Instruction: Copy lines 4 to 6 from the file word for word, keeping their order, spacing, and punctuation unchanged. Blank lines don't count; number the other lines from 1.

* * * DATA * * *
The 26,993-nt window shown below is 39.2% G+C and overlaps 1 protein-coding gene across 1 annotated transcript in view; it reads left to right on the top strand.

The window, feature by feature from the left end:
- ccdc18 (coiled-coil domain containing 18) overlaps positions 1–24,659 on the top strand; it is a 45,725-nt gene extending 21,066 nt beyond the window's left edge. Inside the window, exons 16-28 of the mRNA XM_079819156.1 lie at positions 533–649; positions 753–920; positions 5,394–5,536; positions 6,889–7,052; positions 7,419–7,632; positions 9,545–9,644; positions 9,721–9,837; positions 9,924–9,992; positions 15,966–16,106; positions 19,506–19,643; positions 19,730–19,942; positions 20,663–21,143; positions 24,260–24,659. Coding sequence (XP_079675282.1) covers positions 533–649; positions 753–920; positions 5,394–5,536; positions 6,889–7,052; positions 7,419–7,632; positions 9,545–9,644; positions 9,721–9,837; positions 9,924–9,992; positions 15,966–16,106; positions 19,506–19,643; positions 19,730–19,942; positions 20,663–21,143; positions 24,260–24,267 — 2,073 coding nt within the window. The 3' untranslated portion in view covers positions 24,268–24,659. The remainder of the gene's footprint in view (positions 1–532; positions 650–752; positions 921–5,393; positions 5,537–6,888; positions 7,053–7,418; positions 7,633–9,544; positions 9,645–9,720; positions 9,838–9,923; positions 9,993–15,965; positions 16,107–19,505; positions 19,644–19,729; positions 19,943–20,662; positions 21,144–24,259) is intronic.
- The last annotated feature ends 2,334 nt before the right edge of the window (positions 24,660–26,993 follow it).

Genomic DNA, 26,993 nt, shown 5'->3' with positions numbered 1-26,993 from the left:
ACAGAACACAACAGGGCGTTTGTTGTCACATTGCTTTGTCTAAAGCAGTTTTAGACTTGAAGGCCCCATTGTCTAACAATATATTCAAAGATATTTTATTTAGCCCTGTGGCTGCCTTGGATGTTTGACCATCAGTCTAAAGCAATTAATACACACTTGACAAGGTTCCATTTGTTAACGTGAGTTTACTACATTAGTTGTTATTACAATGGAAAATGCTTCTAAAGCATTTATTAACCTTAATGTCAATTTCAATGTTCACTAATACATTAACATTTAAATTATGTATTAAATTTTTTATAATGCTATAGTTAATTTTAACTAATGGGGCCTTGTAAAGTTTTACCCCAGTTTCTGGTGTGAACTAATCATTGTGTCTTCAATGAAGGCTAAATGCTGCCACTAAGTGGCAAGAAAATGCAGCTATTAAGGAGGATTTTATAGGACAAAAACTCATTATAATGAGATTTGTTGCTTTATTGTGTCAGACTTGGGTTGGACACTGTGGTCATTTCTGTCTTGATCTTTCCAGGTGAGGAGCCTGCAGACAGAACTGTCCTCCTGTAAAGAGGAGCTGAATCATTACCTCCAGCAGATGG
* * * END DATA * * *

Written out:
- The last annotated feature ends 2,334 nt before the right edge of the window (positions 24,660–26,993 follow it).

Genomic DNA, 26,993 nt, shown 5'->3' with positions numbered 1-26,993 from the left:
ACAGAACACAACAGGGCGTTTGTTGTCACATTGCTTTGTCTAAAGCAGTTTTAGACTTGAAGGCCCCATTGTCTAACAATATATTCAAAGATATTTTATTTAGCCCTGTGGCTGCCTTGGATGTTTGACCATCAGTCTAAAGCAATTAATACACACTTGACAAGGTTCCATTTGTTAACGTGAGTTTACTACATTAGTTGTTATTACAATGGAAAATGCTTCTAAAGCATTTATTAACCTTAATGTCAATTTCAATGTTCACTAATACATTAACATTTAAATTATGTATTAAATTTTTTATAATGCTATAGTTAATTTTAACTAATGGGGCCTTGTAAAGTTTTACCCCAGTTTCTGGTGTGAACTAATCATTGTGTCTTCAATGAAGGCTAAATGCTGCCACTAAGTGGCAAGAAAATGCAGCTATTAAGGAGGATTTTATAGGACAAAAACTCATTATAATGAGATTTGTTGCTTTATTGTGTCAGACTTGGGTTGGACACTGTGGTCATTTCTGTCTTGATCTTTCCAGGTGAGGAGCCTGCAGACAGAACTGTCCTCCTGTAAAGAGGAGCTGAATCATTACCTCCAGCAGATGG